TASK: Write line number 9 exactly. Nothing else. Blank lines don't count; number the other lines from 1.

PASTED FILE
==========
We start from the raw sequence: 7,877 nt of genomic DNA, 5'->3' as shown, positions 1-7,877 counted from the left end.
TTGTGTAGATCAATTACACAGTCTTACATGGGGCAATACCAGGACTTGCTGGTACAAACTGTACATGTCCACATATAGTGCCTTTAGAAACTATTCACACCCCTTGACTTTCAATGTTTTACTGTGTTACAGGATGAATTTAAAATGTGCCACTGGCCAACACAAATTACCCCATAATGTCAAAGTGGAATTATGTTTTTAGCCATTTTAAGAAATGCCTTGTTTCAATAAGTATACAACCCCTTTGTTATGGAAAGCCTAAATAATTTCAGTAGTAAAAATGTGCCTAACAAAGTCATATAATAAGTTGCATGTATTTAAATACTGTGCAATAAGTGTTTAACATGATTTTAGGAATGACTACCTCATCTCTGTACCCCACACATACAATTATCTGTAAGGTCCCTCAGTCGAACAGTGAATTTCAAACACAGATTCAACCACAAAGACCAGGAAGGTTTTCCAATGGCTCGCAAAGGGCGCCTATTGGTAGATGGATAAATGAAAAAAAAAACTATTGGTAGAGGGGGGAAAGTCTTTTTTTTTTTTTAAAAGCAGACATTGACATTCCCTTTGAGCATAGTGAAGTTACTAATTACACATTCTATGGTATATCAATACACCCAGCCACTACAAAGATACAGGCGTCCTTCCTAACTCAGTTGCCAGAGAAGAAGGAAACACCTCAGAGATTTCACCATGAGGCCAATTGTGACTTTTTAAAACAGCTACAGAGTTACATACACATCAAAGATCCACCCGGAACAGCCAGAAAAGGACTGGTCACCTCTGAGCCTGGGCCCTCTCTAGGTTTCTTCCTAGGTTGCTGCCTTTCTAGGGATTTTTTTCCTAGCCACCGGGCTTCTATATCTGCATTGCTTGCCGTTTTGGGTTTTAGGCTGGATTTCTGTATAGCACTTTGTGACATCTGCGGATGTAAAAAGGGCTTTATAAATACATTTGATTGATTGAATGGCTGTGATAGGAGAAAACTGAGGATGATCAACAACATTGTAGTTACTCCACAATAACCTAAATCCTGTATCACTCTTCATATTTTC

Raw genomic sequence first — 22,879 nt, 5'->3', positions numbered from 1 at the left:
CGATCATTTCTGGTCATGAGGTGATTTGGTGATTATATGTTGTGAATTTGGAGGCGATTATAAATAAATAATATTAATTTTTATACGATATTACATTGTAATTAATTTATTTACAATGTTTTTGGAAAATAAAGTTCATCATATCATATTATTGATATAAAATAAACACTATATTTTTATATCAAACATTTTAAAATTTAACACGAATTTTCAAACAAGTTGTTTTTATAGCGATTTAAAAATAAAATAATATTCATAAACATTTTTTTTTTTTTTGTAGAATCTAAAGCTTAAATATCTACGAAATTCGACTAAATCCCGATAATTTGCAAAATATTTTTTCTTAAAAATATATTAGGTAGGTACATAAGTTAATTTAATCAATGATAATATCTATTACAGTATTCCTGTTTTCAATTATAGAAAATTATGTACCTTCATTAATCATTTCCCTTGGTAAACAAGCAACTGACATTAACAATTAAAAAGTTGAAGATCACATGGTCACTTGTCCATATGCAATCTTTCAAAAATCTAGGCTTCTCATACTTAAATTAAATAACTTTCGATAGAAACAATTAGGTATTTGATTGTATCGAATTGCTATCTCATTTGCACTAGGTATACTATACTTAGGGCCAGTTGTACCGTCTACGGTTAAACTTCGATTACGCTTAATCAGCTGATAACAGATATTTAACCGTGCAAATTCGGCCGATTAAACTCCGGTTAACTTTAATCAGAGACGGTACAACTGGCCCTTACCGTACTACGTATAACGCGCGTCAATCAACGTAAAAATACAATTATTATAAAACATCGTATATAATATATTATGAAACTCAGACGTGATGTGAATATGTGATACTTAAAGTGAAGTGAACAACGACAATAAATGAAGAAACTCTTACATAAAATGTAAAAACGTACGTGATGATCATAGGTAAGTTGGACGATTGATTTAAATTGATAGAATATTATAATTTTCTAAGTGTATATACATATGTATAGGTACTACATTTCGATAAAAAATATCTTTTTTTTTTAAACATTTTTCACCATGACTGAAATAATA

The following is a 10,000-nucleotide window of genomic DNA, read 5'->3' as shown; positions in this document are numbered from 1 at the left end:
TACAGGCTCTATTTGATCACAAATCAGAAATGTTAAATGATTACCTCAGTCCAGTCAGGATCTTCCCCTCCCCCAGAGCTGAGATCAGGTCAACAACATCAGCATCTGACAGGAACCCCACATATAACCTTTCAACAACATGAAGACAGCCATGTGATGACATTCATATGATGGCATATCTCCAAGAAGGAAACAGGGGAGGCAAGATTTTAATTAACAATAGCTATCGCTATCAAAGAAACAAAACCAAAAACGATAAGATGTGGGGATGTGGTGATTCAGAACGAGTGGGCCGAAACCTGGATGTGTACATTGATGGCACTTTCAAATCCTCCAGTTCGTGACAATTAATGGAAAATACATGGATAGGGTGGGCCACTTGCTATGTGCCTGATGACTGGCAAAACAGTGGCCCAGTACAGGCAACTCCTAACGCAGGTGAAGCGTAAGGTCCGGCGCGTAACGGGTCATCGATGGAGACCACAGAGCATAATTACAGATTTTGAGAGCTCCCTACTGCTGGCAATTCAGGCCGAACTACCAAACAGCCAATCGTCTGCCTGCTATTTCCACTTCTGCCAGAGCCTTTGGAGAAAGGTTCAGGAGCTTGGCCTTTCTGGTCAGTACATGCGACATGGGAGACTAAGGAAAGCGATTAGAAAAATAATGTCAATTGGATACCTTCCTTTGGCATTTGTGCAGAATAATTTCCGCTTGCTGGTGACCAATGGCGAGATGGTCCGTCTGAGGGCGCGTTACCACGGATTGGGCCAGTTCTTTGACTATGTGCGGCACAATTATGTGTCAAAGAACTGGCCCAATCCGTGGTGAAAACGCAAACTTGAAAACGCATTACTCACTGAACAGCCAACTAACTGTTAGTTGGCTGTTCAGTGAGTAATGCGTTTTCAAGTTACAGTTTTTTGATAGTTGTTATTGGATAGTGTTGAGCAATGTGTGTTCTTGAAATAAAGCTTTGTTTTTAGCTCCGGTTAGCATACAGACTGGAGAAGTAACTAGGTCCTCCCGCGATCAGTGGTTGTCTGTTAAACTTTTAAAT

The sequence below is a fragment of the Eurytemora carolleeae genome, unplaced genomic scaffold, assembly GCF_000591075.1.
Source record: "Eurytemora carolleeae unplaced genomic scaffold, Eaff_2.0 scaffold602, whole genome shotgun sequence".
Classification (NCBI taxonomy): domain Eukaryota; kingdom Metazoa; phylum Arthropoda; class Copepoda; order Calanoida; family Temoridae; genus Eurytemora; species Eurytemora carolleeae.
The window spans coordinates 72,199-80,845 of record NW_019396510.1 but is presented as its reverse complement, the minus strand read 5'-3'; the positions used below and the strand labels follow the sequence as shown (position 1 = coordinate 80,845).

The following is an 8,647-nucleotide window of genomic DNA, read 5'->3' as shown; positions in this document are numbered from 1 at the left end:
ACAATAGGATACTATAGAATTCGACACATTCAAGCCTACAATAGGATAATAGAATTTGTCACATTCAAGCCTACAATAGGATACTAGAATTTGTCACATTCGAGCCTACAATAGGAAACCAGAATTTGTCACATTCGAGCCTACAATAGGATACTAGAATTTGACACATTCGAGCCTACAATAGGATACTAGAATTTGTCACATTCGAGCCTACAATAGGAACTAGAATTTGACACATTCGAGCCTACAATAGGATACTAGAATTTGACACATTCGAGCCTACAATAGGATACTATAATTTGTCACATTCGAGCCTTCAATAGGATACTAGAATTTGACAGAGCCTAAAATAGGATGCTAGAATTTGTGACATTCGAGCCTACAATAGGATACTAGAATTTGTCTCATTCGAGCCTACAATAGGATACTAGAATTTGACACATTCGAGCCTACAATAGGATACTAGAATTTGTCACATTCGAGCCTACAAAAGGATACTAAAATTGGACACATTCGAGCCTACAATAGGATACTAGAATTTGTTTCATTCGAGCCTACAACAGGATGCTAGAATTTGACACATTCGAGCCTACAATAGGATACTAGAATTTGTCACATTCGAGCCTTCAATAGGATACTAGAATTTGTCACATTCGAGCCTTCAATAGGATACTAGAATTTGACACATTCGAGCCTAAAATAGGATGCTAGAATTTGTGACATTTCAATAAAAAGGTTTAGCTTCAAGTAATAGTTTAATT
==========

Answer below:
Classification (NCBI taxonomy): domain Eukaryota; kingdom Metazoa; phylum Arthropoda; class Copepoda; order Calanoida; family Temoridae; genus Eurytemora; species Eurytemora carolleeae.